Erika grew up in a rather rural town between Woodstock and Albany in the art history rich “Hudson River School” area of New York State. From 1999-2000, she attended the Glasgow School of Art in Glasgow, Scotland where she had a studio in the famed Mackintosh Building.
In 2001, she received her Bachelor Degree in Fine Art – Painting from Beaver College (a.k.a-Arcadia Univ.). Since then her work has been exhibited not only locally but also in Los Angeles, Glasgow Scotland, and Bari Italy. Currently Erika lives in the Hudson Valley of New York where she creates her artwork.
Upcoming: April – May 2011. Group Show at Davey Jones Gallery. Albany, NY.
I create mandalas and combine that with the less structured aspects of abstraction. Historically, mandalas have been created in various forms for thousands of years by cultures around the world (for example the Tibetan monks still make them out of sand). There have been many definitions for what a mandala “is”. Personally, I refer to these circular images as windows into the soul, where work comes spontaneously from thoughts and emotion, and is expressed through abstract gestures. I work from my innermost feelings, thoughts, and memories
In creating my mandalas I work primarily in two mediums – paint (usually watercolor) and digital manipulation or compilation. No matter what the medium is there are always some basic thoughts and overlaying features: pattern, abstraction, and transparent layering. I never work from a preconceived notion of what the final appearance will or should be. Working with many layers, they build up over time to create the illusion of depth. By utilizing both conventional and unconventional tools I allow unexpected patterns to emerge. These controlled accidents are instinctively driven, rather than consciously decided, to ultimately create a dialogue between myself, the artwork, and the viewer.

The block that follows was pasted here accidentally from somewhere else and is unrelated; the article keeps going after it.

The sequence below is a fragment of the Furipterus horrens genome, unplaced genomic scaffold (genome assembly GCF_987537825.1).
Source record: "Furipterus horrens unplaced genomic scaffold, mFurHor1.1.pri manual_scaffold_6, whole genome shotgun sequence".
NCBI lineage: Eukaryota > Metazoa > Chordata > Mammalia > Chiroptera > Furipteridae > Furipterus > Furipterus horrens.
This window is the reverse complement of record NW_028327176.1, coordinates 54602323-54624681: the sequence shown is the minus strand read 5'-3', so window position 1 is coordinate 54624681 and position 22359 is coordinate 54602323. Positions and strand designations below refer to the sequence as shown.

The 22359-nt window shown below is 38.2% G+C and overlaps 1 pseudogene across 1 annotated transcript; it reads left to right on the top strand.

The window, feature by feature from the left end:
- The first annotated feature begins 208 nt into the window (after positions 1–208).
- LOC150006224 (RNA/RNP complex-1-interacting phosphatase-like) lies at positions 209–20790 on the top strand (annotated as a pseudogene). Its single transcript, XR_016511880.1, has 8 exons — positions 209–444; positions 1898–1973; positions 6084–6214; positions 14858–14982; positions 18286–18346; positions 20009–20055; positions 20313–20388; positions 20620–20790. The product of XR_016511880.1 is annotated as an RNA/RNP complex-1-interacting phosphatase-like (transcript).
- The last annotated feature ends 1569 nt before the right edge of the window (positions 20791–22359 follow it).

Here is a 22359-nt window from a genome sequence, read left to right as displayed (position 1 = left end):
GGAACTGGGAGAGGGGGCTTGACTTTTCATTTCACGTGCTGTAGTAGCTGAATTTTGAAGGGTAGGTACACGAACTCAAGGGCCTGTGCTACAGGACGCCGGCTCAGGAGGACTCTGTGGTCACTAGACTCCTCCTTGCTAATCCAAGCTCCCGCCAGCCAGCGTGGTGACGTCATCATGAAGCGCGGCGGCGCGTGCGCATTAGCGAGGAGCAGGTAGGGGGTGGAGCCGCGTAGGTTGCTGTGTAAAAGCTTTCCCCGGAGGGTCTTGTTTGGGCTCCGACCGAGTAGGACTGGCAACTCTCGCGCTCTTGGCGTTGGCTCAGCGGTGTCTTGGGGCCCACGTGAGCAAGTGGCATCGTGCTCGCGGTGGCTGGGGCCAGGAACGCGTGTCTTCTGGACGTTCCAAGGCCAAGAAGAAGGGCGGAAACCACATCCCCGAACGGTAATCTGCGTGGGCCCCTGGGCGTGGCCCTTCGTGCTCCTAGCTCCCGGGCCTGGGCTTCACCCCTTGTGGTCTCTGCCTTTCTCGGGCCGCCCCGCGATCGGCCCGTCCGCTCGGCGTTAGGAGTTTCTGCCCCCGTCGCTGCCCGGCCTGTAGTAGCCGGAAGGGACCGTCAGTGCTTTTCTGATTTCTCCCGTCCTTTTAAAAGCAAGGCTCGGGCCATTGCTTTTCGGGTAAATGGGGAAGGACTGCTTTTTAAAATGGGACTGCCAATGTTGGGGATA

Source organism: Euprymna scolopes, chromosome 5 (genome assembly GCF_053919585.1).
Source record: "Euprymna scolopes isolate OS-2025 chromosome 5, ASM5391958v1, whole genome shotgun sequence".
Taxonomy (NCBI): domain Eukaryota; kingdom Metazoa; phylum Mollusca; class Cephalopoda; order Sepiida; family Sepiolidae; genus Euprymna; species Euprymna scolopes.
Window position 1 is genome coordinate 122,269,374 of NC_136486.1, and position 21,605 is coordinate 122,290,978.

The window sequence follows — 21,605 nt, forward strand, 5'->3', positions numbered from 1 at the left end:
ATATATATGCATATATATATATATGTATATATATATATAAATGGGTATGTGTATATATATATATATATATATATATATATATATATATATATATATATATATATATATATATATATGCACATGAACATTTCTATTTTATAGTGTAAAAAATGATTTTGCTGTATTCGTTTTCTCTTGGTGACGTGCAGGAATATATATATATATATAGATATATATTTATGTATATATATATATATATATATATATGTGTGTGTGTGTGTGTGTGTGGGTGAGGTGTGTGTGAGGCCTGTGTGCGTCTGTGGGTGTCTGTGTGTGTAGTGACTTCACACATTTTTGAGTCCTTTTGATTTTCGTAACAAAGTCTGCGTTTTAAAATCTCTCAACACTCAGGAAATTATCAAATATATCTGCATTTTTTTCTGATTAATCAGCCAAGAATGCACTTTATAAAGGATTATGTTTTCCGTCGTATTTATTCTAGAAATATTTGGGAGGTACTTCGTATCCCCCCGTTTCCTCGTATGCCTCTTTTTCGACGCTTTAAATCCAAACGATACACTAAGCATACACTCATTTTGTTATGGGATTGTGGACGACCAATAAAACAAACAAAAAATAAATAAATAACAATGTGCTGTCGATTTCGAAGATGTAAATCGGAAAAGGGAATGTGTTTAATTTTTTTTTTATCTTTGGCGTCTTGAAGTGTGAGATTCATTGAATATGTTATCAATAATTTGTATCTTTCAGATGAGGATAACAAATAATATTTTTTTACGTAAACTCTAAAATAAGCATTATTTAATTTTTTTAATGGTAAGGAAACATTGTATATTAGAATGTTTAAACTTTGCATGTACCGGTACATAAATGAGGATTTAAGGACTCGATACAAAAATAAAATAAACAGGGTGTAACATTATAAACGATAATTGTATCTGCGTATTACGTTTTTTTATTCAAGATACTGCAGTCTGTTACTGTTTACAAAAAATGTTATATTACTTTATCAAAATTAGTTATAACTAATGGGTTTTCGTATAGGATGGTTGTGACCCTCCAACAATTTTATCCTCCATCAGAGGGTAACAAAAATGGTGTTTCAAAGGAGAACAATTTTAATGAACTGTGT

There are some differences between mediums…
Digital Mandalas: Almost always I use photographs that I have personally taken. Regardless of the subject matter of the initial photograph, by the time the work evolves to completion, there is still that sensory ghost of the original image. Leaving the viewer curious about what the original subject was, or if they know or have figured it out there is still wonder in what one is looking at. These digital paintings often take up to or exceed 10 layers till I reach a final piece. In the most recent pieces I have also been incorporating my watercolor mandalas which add an imperfect element to the image.
Painting Mandalas: Unlike most watercolor paintings, my paintings are made with complete disregard to the thickness or thinness of each layer, the color, and allowing them to build up sometimes exceeding 100 layers. There are also times that I paint on old book pages and in doing so the original text becomes obscured in places and reveled in others.
One will often find that the titles I use do not guide people to a so called correct “answer” or direct you on how you are supposed to feel or see. This is absolutely intentional, for although each one means something to me, part of my work is in the unique experience individual has. There is no right or wrong response. I find it fascinating that every individual has a unique experience when looking at my work because we are all affected by color and pattern differently.
‘My intention and desire is to evoke feelings, thoughts, and questions.’